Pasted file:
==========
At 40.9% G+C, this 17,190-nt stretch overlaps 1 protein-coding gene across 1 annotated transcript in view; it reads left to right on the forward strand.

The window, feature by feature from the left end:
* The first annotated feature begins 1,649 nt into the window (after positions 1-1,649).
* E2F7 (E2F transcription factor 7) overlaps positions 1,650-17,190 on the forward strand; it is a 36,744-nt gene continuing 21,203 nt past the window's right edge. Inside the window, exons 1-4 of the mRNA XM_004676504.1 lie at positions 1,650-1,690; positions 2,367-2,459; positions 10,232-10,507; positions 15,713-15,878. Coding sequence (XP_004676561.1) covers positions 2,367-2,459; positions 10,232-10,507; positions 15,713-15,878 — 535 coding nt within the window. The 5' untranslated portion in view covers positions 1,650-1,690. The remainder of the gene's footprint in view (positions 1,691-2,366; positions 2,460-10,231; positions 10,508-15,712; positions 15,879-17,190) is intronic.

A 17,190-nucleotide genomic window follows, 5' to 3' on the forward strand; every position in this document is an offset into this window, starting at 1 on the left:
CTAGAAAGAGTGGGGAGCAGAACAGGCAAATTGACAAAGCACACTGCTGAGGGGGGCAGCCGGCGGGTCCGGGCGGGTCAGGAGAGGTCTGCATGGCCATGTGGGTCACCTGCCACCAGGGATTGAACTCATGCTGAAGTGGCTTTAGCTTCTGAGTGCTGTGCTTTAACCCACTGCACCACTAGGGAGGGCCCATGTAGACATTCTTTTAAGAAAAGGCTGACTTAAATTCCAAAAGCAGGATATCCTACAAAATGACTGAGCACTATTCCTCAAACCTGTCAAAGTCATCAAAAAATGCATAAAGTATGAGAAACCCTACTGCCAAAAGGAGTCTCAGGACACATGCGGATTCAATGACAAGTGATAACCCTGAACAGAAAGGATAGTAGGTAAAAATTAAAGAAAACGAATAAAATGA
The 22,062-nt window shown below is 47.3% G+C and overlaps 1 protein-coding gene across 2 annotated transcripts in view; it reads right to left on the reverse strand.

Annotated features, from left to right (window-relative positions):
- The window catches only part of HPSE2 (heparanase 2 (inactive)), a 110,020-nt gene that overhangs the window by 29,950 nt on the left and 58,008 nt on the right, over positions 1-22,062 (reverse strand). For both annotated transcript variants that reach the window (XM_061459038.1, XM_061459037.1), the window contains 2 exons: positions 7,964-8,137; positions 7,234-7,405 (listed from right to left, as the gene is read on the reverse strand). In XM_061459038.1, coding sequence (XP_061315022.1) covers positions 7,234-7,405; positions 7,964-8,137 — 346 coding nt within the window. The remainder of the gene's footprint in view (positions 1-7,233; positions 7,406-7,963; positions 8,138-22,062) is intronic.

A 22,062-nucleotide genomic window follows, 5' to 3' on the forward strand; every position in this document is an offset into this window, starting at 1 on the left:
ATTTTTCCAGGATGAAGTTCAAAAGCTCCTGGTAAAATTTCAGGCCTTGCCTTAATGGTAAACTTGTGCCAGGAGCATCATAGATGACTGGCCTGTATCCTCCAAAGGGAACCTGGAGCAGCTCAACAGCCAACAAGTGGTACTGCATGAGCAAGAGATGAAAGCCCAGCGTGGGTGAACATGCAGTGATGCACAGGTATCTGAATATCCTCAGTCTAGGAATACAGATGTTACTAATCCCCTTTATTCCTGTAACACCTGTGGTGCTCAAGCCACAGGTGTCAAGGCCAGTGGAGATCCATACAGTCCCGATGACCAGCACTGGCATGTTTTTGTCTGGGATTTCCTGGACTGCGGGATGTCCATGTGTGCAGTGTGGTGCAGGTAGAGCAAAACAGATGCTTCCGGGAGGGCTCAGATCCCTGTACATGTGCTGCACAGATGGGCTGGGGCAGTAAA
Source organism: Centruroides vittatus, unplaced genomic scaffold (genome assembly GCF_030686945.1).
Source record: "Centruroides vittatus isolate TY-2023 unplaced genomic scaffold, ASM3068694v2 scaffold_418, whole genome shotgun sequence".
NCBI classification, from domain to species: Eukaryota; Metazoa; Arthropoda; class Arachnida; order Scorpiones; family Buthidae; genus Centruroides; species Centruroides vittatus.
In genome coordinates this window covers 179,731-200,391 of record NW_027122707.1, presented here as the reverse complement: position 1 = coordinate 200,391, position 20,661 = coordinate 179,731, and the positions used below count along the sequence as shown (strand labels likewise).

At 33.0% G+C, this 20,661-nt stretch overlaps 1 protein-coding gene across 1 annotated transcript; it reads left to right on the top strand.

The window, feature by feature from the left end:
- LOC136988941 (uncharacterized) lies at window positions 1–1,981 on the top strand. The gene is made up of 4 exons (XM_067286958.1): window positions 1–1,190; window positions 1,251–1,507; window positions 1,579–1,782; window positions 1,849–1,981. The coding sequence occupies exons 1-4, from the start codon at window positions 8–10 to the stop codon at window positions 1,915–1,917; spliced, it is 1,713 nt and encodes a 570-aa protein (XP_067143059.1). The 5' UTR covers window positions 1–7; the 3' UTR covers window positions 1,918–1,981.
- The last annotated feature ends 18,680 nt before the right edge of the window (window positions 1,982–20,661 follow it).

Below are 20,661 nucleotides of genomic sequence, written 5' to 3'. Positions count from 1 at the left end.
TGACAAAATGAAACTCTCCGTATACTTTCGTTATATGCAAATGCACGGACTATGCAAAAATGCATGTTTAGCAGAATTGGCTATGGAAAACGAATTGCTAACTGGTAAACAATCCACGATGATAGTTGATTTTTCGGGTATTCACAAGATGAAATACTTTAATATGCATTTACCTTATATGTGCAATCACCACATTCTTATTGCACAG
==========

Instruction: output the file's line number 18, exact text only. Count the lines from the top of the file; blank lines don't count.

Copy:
- LOC136988941 (uncharacterized) lies at window positions 1–1,981 on the top strand. The gene is made up of 4 exons (XM_067286958.1): window positions 1–1,190; window positions 1,251–1,507; window positions 1,579–1,782; window positions 1,849–1,981. The coding sequence occupies exons 1-4, from the start codon at window positions 8–10 to the stop codon at window positions 1,915–1,917; spliced, it is 1,713 nt and encodes a 570-aa protein (XP_067143059.1). The 5' UTR covers window positions 1–7; the 3' UTR covers window positions 1,918–1,981.